The Cetus Research & Conservation Society: What We Do
~ by Marie Fournier, Cetus Staff member
The Cetus Research & Conservation Society is a non-profit society originally based in Alert Bay, B.C. and more recently in Victoria B.C. Formed in 2005, Cetusâ€™ mission is to facilitate the conservation of the marine environment by promoting community stewardship, raising public awareness, conducting research & fostering activities that directly preserve marine habitats and biological diversity.
Cetus works to facilitate the recovery of endangered and threatened cetacean species off the coast of British Columbia, and specifically around Vancouver Island. This is accomplished by specifically dealing with the impact of vessel traffic on cetaceans.
Kayakers Crowding Orcas
Cetus works to minimize the potential disturbance by vessel traffic of orca and other marine wildlife by:
- Promoting the Be Whale Wise (BWW) Marine Wildlife Viewing Guidelines;
- Monitoring vessel activity in the vicinity of marine wildlife;
- Educating boaters about current ecological issues affecting marine wildlife locally and globally; and,
- Involving communities and individuals in developing and carrying out the program.
By increasing awareness of the threats marine mammals face, such as habitat degradation, decreased food availability, increasing underwater noise and contaminant levels, we encourage boaters to modify their behaviour to reduce their impact on these species.
photo: Graeme Ellis – Orca with fresh propeller scars
Cetus operates two marine stewardship programs: Straitwatch and the Robson Bight Marine Warden Program (RBMWP). Straitwatch provides on-the-water education to boaters about the Be Whale Wise (BWW) marine viewing guidelines. The program also distributes BWW pamphlets around Vancouver Island, provides marine-based and dockside interpretive talks, and conducts evening presentations at campgrounds and within communities. In addition to education about guidelines, Straitwatch also delivers presentations and training workshops about local species at risk and their conservation concerns.
Straitwatch targets boaters both before and while they are on the water; delivering information about marine species at risk and how to operate their vessels to reduce their impacts on these species. Furthermore, Straitwatch staff monitor human activities around marine mammals and report incidents that contravene the BWW guidelines to Fisheries Officers in the Department of Fisheries and Oceans (DFO). Monitoring data are collected in such a way that whale watching behaviour and its associated impacts can be compared from year to year, region by region, and sector by sector.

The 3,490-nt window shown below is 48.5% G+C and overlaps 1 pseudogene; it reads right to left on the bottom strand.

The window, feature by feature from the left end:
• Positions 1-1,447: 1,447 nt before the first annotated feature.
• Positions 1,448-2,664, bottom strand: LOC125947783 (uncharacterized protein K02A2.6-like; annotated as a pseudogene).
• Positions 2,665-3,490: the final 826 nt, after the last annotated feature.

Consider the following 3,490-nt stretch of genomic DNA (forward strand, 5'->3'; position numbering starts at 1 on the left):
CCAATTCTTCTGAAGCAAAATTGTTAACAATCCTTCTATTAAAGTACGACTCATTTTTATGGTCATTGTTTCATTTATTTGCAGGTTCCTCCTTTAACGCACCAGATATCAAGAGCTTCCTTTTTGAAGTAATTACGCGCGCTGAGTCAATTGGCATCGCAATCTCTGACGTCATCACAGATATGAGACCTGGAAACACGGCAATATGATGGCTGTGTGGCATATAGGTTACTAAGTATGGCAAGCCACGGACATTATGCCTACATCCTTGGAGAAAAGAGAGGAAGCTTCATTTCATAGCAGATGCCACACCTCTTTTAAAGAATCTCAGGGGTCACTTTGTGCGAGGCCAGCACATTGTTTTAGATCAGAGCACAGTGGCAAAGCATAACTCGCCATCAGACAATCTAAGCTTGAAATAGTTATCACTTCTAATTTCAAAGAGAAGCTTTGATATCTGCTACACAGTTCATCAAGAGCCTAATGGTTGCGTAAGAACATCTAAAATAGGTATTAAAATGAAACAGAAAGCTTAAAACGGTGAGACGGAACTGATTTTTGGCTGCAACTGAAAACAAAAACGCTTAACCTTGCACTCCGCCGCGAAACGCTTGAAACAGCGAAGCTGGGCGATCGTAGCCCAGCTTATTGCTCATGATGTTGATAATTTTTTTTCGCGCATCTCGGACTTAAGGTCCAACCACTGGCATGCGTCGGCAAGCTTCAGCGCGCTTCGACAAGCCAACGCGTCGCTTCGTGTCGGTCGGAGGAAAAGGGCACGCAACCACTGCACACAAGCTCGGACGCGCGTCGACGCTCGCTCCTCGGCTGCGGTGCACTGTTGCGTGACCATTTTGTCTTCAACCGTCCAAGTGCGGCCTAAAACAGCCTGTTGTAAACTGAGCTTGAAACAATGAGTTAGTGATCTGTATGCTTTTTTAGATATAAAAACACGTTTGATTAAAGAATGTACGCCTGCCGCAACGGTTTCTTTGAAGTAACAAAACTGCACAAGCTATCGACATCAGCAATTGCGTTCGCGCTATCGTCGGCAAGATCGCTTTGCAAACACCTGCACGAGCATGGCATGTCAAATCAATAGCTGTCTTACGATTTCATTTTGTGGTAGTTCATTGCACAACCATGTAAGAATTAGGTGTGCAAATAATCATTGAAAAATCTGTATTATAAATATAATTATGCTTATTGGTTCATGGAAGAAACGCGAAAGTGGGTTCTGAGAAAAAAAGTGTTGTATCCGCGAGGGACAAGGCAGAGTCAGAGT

Vessel Too Close to Orcas
Similarly, the RBMWP conducts stewardship, education and monitoring activities. This program is contracted through the BC Parks at the Robson Bight (Michael Bigg) Ecological Reserve (RBMBER). Marine wardens promote stewardship of the Ecological Reserve by educating mariners about the importance of observing the boundaries of the reserve and the importance of the reserve as critical habitat for northern resident killer whales. Additionally, the Warden Program monitors whale and vessel activity in the vicinity of the Ecological Reserve on a cliff top, aka Eagle Eye, to measure impact of vessels over time and by marine sector (commercial, recreational, government, etc.).
We are a very dedicated and passionate group of people and enjoy educating the public. Please feel free to come by our office in Alert Bay (on the government dock) or pull up to one of our vessels when you see us on the water. We would love to chat with you!
Check out the Cetus website for more information: http://cetussociety.org/
Also check out the blog and facebook pages for up to date information: